Do I really need to explain not being attracted to someone? No. You make these instant assessments all the time, and at your basest core you can't help being like...

So essentially we'd gotten all gussied up and paid twenty bucks for four-dollar beers on a weekday night to arrive and decide:

What a waste! Maybe no one lame enough to sign up for Grouper is even compatible with me.

Up next: Grouper's response

 

"We're not fortune tellers," Waxman says. "Maybe you meet someone you want to go on a date with once every five times or ten times you go to a bar. Maybe for Grouper it's one in three."

He suggests that we follow up with guys we don't want to date, see them again, meet their friends, merge social groups, maybe find someone else we would be interested in. I feel a little stressed when Waxman tells me this. Am I supposed to feel comfortable saying we'd be interested in doing karaoke this weekend, leading these guys on only to turn around and mack on their more attractive friends/ask if they HAVE more attractive friends? Shady! I would be offended if guys did that to us.

Also... I have friends. I'm not here to make friends.

Now I'm trying to rationalize not wanting to date any of them, but every reason feels offensively superficial. Gosh, is there any way to evaluate a potential date without coming off like this?

Okay, all I can say is that Guy 3 was balding, wearing a tropical shirt covered in turtles and appeared to be 15 to 20 years older than we are. (I'm 25.)

"Hair is preferable to bald," Jamie later e-mailed Aiassa, when she requested feedback.

Guy 3 was sitting furthest away from me but every time I glanced in pity over at Stella I imagined he was conversationally pawing at her, as a turtle paws at the ground:

When we talked about it later, Stella described the moment we all realized that these were, in fact, the guys we had each paid $20 to go on a date with in the same way that a fireman might describe arriving at a tough blaze with a cat stuck on the roof: a sudden knowledge that you had to do what you have been trained to do, immediately. Now was the time to dutifully charm and politely listen.

I ask how they met. Riding motorcycles, comes the answer.

Motorcyles! How badass. At first I picture us riding around Malibu like this:

But after about thirty seconds of delusions that I had met dreamboat Jesse Katsopolis in the flesh (Have mercy!), I remember that I used my get-out-of-a-motorcycle-accident-free card that one time in rural Thailand when I fell off in the freezing cold rain and emerged with only a month-long bruise on my thigh.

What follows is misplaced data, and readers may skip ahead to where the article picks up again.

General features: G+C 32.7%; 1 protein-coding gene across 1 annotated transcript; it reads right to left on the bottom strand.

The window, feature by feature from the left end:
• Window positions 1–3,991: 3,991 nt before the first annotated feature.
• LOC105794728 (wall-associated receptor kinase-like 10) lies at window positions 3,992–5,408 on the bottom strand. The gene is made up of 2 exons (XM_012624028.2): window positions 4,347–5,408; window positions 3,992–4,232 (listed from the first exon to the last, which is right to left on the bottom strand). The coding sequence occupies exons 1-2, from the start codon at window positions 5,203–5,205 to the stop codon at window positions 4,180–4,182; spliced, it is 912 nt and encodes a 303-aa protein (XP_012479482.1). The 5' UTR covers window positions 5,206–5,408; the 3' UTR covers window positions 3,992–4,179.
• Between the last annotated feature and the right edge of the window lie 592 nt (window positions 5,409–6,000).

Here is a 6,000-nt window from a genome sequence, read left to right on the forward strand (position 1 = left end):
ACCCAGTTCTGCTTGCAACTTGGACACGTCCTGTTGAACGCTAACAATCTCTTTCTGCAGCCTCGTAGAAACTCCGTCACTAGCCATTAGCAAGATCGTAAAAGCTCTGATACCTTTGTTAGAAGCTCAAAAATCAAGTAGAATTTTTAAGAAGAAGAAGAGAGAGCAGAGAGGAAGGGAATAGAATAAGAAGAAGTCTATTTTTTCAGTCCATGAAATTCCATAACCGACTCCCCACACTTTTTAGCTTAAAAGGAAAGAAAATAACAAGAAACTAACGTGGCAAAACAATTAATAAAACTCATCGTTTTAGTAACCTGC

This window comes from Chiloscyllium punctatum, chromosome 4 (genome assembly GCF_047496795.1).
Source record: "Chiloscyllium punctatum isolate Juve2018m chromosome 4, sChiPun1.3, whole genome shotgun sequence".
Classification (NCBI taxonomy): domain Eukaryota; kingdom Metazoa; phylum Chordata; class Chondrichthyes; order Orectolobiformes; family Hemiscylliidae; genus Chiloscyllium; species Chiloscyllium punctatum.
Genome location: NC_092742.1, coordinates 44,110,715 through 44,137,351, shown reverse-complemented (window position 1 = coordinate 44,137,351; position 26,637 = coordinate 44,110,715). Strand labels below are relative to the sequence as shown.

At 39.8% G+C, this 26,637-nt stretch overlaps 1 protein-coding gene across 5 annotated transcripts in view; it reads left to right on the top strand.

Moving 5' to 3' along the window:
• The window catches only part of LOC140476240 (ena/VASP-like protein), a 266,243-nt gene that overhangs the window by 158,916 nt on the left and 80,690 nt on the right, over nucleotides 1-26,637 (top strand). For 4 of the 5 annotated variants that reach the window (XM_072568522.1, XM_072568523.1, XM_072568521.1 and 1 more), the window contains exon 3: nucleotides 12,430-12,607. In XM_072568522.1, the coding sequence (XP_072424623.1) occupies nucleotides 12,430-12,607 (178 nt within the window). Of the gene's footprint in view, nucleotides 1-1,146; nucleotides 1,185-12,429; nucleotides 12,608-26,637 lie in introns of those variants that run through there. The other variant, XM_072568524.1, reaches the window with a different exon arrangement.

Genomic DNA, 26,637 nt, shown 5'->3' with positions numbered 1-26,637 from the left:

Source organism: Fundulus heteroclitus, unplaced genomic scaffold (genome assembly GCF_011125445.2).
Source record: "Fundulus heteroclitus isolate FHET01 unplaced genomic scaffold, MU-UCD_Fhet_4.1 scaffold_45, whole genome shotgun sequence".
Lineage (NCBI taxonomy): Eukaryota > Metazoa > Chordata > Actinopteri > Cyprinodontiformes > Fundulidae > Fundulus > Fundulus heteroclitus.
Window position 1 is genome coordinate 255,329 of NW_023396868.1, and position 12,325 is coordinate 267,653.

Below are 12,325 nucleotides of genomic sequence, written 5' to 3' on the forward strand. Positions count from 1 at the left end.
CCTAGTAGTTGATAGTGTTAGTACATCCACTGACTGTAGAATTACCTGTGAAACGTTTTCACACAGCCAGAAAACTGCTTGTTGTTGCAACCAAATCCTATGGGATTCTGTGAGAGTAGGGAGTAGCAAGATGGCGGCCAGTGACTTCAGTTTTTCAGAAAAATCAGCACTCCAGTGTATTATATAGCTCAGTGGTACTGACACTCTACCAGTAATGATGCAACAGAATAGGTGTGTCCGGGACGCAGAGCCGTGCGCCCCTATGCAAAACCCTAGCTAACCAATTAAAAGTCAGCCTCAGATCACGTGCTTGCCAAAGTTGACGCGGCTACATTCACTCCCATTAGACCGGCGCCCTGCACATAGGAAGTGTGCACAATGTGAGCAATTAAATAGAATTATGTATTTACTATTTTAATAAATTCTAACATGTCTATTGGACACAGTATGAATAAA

When it comes down to it I'm a neurotic inelegant klutz, and I'm too paranoid about this happening:

However, I did then appreciate all three of them are RIDERS and all three of us are WRITERS.

When I tell this to the boy closest to me, he offers a pity laugh, but I don't think he appreciated this assonant coincidence as much as I did.

"I will say that I've been on worse dates with better-looking people," Stella tells us an hour or two later, after we stammer, avoid making concrete plans to see each other again and begrudgingly sacrifice Jamie, who gives one of them her phone number.

How did this happen, I wonder. Yentandroid, I put so much faith in you! What are your methods, again?

Apparently Grouper employees also look at "the subtle details," Waxman says, including "the background of Facebook pictures. Are people in a club or in nature?"

I go back through my Facebook photos and scan my wall. Of course my most recent photos are at two clubs (horror!), one because it was a bachelorette party...

...and the other because I had been promised unlimited pizza.

"This isn't typical!" I want to shout. Here I thought my Facebook photos merely represent what I'm doing when I'm with the friends who love taking photographs, not who I truly am as a person. All of a sudden I find myself horribly upset, far more so than I was at the time, that my one friend didn't want to go hiking more often during our travels this past summer.

But then I start to think, dude, I've hired a highly personalized dating service. I don't ever have to accidentally be alone with some creeper...

...my friends will always be there to make me seem more normal. And when the dates go badly, we can all share in recalling awkward moments later on! Maybe I kinda like this...

When Jamie finds out from a friend that Grouper in L.A. now has a waiting list because so many people have tried to sign up, she interprets this as a good sign.

"Exclusivity = our friend" she e-mails us. I respond, less confident.

"Are the early birds [i.e. the desperate] hotter?"

I guess we'll have to see. Every Grouper is a leap of faith.

Do you trust this half human, half machine with your Thursday night and your twenty bucks?

Hey, Stella and Jamie, I'm down for another if you are.

Follow me on Twitter at @adelaidelaments, and for more arts news follow us at @LAWeeklyArts and like us on Facebook.